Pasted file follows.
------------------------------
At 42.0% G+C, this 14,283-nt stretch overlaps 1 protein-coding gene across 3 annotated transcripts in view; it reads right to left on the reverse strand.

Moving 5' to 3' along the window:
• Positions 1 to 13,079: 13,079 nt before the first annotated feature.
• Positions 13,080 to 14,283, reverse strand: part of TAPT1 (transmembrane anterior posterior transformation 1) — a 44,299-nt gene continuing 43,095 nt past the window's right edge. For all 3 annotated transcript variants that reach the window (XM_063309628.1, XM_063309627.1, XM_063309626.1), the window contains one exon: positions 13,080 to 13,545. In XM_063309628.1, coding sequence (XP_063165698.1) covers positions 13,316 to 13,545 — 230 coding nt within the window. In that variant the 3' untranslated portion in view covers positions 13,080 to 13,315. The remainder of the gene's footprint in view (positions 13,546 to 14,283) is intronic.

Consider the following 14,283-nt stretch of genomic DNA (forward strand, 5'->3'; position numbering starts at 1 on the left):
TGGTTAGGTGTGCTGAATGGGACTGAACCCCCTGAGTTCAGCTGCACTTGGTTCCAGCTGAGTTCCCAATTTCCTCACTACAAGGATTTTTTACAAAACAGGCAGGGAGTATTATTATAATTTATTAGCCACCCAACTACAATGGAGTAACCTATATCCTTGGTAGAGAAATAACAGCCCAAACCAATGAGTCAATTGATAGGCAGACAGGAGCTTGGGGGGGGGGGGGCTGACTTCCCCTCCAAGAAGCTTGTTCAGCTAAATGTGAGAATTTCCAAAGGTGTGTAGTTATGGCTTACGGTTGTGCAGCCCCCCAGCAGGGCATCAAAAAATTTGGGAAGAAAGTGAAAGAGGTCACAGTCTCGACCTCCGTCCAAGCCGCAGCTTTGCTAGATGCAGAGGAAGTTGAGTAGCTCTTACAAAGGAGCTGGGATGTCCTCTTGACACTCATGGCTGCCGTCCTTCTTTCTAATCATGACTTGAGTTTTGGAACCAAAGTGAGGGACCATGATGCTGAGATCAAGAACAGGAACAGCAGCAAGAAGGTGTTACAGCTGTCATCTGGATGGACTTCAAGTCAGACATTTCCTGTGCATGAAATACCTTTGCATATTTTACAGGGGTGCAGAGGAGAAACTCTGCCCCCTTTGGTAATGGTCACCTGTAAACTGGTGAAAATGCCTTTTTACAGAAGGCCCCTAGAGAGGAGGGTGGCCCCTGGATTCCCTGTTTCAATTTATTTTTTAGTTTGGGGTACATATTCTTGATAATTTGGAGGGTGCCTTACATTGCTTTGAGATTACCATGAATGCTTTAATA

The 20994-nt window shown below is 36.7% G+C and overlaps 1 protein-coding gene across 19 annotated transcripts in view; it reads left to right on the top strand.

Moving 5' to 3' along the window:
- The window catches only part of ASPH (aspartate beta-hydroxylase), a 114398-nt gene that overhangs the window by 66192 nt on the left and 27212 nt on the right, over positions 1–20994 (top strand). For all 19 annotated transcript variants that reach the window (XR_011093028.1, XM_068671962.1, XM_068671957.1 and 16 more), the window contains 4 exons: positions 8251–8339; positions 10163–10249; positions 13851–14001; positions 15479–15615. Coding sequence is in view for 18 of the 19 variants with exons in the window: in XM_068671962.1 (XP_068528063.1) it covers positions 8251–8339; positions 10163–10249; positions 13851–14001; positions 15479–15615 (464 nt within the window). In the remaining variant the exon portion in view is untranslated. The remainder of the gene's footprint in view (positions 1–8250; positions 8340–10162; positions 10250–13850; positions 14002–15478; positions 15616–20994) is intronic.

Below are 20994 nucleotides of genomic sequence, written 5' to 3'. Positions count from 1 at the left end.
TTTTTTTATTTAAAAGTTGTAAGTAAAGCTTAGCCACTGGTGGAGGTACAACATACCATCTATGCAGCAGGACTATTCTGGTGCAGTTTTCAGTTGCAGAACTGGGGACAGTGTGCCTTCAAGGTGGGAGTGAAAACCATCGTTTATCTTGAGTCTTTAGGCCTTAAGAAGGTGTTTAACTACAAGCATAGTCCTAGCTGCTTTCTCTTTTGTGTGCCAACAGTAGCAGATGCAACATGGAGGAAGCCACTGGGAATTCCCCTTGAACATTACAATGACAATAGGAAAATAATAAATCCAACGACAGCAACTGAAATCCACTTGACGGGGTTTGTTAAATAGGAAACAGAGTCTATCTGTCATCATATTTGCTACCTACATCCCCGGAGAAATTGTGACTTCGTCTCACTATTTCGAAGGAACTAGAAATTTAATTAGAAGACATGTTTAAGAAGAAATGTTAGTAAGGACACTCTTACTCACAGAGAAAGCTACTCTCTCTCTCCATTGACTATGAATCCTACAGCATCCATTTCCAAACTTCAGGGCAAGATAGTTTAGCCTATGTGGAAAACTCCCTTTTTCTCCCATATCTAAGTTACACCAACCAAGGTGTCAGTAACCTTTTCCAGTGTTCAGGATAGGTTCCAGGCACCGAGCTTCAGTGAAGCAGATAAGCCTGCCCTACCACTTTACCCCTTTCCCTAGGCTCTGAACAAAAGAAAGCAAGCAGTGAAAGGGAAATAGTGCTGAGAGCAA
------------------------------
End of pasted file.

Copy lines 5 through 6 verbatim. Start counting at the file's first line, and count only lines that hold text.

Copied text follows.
Consider the following 14,283-nt stretch of genomic DNA (forward strand, 5'->3'; position numbering starts at 1 on the left):
TGGTTAGGTGTGCTGAATGGGACTGAACCCCCTGAGTTCAGCTGCACTTGGTTCCAGCTGAGTTCCCAATTTCCTCACTACAAGGATTTTTTACAAAACAGGCAGGGAGTATTATTATAATTTATTAGCCACCCAACTACAATGGAGTAACCTATATCCTTGGTAGAGAAATAACAGCCCAAACCAATGAGTCAATTGATAGGCAGACAGGAGCTTGGGGGGGGGGGGGCTGACTTCCCCTCCAAGAAGCTTGTTCAGCTAAATGTGAGAATTTCCAAAGGTGTGTAGTTATGGCTTACGGTTGTGCAGCCCCCCAGCAGGGCATCAAAAAATTTGGGAAGAAAGTGAAAGAGGTCACAGTCTCGACCTCCGTCCAAGCCGCAGCTTTGCTAGATGCAGAGGAAGTTGAGTAGCTCTTACAAAGGAGCTGGGATGTCCTCTTGACACTCATGGCTGCCGTCCTTCTTTCTAATCATGACTTGAGTTTTGGAACCAAAGTGAGGGACCATGATGCTGAGATCAAGAACAGGAACAGCAGCAAGAAGGTGTTACAGCTGTCATCTGGATGGACTTCAAGTCAGACATTTCCTGTGCATGAAATACCTTTGCATATTTTACAGGGGTGCAGAGGAGAAACTCTGCCCCCTTTGGTAATGGTCACCTGTAAACTGGTGAAAATGCCTTTTTACAGAAGGCCCCTAGAGAGGAGGGTGGCCCCTGGATTCCCTGTTTCAATTTATTTTTTAGTTTGGGGTACATATTCTTGATAATTTGGAGGGTGCCTTACATTGCTTTGAGATTACCATGAATGCTTTAATA